Finance Minister Yair Lapid presented the 2015 budget to the Knesset Finance Committee Monday, as sparring between coalition parties about its content and his ‘Zero VAT’ on housing bill raged on.
At the request of Yisrael Beytenu, Finance Committee chairman Nissan Slomiansky (Bayit Yehudi) postponed the discussion of Lapid’s flagship housing policy, which would exempt some first-time home-buyers from paying 18 percent VAT, until later in the week.
Though the Finance Committee nearly approved the Zero VAT bill for its second and third (final) reading last week, it cannot send the bill to the plenum until it considers a series of revisions proposed by the opposition.
Foreign Minister Avigdor Liberman said at the Yisrael Beytenu faction meeting that “the budget is a whole package, not separate parts, and that is how we need to pass it.”
Liberman added that he is not trying to start a fight in the coalition and that any objections he has to budget-related bills or anything else are topical.
However, the Finance Committee did not delay expanding the bill’s beneficiaries to include homes in projects in the periphery that have 15 or more units.
In addition to withdrawing its support for Zero VAT, Yisrael Beytenu joined the Likud in demanding that the economic arrangements bill – the legislation that passes laws alongside the budget to coordinate economic policy – be split up by topic into different committees.
Such a divide, which Lapid opposes, threatens to drag out the budget process beyond the year-end deadline, which can be extended until March without requiring a new election, and create new battlegrounds in each committee.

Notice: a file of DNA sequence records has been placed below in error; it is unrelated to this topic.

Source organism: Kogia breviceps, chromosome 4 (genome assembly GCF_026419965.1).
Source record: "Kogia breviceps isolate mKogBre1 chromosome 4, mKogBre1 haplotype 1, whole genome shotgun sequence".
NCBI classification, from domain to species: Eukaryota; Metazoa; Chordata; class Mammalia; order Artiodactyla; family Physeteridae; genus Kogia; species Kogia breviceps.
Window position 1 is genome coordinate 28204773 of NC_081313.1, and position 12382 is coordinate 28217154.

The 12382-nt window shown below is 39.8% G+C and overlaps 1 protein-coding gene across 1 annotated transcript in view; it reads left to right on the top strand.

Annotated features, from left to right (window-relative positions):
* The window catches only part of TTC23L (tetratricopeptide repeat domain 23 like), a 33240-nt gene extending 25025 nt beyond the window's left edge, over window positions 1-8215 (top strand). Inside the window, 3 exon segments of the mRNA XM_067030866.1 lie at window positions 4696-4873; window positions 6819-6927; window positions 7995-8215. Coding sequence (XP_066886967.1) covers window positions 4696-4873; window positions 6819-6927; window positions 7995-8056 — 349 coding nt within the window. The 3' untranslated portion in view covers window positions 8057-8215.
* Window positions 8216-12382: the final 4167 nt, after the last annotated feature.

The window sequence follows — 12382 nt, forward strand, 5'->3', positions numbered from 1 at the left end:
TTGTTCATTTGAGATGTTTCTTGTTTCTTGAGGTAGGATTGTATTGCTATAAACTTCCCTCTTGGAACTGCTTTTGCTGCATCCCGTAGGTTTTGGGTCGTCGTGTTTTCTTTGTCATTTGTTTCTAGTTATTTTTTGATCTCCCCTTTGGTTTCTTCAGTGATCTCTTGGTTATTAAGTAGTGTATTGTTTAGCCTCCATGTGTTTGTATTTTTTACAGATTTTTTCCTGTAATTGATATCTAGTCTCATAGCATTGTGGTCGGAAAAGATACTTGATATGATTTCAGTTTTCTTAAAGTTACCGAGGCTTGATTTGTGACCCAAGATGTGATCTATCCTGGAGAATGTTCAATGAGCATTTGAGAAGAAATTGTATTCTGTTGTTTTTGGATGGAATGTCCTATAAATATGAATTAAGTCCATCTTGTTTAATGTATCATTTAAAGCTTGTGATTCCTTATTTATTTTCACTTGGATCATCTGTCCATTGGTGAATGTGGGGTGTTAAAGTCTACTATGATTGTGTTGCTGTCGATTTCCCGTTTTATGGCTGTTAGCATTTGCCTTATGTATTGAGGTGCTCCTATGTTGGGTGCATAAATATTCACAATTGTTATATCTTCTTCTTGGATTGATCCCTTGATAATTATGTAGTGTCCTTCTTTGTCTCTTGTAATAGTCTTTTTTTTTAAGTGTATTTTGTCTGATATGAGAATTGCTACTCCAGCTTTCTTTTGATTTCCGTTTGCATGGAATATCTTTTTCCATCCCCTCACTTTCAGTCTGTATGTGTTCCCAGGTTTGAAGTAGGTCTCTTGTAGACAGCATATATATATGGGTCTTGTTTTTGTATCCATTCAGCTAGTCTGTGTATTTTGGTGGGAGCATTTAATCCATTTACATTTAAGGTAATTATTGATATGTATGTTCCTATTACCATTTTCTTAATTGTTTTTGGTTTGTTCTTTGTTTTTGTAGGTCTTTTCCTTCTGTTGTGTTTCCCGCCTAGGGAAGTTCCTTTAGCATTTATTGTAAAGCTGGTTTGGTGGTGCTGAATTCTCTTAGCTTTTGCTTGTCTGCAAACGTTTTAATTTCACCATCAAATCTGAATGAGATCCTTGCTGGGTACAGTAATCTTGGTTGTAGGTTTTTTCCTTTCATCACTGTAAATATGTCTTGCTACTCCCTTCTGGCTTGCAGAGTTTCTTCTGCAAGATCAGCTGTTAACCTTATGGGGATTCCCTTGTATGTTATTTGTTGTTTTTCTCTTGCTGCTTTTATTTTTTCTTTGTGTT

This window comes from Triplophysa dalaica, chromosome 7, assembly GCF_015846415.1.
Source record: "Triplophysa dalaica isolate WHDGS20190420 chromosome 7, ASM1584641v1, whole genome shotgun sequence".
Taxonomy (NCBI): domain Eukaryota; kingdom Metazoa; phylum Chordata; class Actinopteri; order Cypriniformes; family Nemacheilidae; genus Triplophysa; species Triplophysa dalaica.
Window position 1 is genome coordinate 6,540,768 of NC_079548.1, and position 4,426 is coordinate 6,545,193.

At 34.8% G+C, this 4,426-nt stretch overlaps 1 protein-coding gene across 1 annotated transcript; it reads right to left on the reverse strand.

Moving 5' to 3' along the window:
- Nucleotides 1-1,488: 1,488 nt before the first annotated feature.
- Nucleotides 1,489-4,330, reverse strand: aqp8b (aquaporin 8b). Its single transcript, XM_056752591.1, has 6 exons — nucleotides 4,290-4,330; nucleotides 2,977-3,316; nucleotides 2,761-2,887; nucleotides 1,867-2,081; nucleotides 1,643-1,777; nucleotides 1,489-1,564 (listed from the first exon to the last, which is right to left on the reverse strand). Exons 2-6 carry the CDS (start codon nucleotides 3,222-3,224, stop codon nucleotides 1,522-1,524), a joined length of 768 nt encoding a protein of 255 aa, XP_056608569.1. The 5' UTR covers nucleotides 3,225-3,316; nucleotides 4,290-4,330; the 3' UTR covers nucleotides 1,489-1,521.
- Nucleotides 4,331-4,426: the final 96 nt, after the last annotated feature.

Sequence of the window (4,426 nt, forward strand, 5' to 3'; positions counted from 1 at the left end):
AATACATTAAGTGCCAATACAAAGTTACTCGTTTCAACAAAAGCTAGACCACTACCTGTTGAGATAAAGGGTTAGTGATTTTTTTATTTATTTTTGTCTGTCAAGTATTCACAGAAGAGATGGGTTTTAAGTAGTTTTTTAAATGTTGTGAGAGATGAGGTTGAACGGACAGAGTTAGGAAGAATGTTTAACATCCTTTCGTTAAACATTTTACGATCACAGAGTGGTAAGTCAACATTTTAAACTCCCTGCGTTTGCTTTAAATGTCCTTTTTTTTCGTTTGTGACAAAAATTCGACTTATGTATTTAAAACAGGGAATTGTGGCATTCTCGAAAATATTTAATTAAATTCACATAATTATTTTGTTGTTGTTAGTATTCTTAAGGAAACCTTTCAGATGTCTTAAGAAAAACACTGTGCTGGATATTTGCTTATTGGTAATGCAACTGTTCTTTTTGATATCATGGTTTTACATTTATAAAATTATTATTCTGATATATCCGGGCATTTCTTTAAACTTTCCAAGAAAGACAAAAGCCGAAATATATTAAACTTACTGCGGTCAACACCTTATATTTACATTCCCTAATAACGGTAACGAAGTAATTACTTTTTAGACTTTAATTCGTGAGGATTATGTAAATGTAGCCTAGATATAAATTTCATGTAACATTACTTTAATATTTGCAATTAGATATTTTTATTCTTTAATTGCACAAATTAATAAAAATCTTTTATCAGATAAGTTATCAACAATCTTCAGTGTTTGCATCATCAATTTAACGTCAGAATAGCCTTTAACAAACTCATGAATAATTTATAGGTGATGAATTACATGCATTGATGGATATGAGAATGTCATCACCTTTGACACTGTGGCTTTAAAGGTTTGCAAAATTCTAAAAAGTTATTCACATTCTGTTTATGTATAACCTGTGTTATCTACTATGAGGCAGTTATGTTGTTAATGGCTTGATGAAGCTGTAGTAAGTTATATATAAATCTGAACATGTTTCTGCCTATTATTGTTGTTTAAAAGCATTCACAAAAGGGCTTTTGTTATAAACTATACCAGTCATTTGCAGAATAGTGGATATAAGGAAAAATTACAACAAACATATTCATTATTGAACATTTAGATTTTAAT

Some issues that Likud and Yisrael Beytenu seek to separate from the economic arrangements bill are Yesh Atid proposals taxing private hospitals and medical tourism, as well as controlling the use of NIS 1 billion of the JNF-KKL’s money.
Coalition chairman Ze’ev Elkin (Likud) said that “the ball is in Lapid’s court” as to whether the budget will move forward or not, and as a result, whether or not there will be an election.
Elkin explained that before the budget passed its first vote, the Treasury came to an agreement with him and Knesset Speaker Yuli Edelstein to separate controversial sections from the economic arrangements bill, as was customary in recent years, but now Lapid is refusing to do so.
“We are ready to go back to these agreements at any time,” Elkin stated.
Speaking at the Finance Committee, Lapid said: “I will not give in to political blackmail. The EAB is one of the thinnest this House has ever seen.”
Slomiansky said that the problems could be resolved in 10 minutes and that there was no reason to delay the budget and economic arrangements bill.
Lapid reiterated that it was a “social budget,” showing off the increased spending in areas such as health, education, welfare, and public security.
“I would rather not pass a budget than harm what is important to our citizens,” he said.
However, the Bank of Israel has countered that the spending increases still leave Israel well below OECD averages. The increases came entirely from automatic outlays set previously.